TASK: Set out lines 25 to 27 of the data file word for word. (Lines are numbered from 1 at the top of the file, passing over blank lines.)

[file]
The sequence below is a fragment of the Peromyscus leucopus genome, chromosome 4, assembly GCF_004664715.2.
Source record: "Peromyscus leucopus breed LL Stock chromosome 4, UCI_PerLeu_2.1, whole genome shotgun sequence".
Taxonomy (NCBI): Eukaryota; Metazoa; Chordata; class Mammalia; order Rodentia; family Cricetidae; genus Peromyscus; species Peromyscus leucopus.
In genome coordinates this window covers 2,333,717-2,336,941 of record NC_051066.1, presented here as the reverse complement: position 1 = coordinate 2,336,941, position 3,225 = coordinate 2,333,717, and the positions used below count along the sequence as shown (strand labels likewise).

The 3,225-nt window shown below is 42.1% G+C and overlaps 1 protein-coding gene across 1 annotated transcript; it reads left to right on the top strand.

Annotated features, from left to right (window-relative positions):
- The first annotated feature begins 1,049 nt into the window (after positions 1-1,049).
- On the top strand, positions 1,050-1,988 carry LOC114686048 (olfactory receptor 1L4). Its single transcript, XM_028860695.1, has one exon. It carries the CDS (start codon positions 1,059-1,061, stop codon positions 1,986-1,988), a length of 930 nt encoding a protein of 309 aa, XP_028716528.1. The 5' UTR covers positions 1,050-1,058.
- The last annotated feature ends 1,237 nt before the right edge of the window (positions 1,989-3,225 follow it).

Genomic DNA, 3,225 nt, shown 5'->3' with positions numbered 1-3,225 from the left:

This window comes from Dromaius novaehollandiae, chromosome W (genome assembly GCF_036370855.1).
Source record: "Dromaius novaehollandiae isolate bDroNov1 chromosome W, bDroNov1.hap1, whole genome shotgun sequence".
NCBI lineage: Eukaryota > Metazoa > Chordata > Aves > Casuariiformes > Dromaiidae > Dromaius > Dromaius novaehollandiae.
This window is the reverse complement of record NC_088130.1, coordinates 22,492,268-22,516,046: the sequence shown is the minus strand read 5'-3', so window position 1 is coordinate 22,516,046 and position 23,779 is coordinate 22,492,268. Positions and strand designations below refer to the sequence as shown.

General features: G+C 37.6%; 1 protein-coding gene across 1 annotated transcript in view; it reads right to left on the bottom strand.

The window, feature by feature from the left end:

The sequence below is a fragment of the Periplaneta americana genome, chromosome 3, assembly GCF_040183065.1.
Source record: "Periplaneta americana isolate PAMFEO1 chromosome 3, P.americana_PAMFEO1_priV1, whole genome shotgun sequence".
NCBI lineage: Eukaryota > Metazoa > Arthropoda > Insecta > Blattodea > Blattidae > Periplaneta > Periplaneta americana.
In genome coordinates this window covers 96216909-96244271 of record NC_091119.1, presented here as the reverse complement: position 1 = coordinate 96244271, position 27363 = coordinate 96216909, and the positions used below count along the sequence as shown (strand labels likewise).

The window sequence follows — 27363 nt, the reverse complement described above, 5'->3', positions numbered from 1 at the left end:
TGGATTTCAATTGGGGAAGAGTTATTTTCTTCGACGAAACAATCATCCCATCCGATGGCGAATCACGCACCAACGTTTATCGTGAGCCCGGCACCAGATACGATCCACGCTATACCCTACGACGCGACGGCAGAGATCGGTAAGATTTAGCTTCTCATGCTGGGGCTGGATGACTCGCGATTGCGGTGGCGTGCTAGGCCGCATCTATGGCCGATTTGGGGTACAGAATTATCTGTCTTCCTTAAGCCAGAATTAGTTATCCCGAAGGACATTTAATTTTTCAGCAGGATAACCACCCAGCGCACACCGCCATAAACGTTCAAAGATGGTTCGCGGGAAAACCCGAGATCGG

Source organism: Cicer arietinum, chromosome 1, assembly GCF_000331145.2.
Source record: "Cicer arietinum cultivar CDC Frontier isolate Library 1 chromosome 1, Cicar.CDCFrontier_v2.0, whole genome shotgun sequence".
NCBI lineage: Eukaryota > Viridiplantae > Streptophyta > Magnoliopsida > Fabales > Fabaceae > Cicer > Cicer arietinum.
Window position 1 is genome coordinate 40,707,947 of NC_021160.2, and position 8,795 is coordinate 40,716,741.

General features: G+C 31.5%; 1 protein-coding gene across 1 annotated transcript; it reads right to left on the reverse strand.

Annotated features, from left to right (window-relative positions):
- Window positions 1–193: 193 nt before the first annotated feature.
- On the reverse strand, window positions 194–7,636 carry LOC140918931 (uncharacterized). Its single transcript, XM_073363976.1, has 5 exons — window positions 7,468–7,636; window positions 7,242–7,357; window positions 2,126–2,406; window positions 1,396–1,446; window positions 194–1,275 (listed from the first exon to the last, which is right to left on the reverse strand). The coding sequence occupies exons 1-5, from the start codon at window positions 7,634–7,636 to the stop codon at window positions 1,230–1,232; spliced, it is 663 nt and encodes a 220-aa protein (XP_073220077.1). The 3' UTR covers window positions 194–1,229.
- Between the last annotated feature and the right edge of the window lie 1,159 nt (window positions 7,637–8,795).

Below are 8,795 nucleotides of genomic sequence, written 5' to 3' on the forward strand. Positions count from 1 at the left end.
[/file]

NCBI lineage: Eukaryota > Viridiplantae > Streptophyta > Magnoliopsida > Fabales > Fabaceae > Cicer > Cicer arietinum.
Window position 1 is genome coordinate 40,707,947 of NC_021160.2, and position 8,795 is coordinate 40,716,741.

General features: G+C 31.5%; 1 protein-coding gene across 1 annotated transcript; it reads right to left on the reverse strand.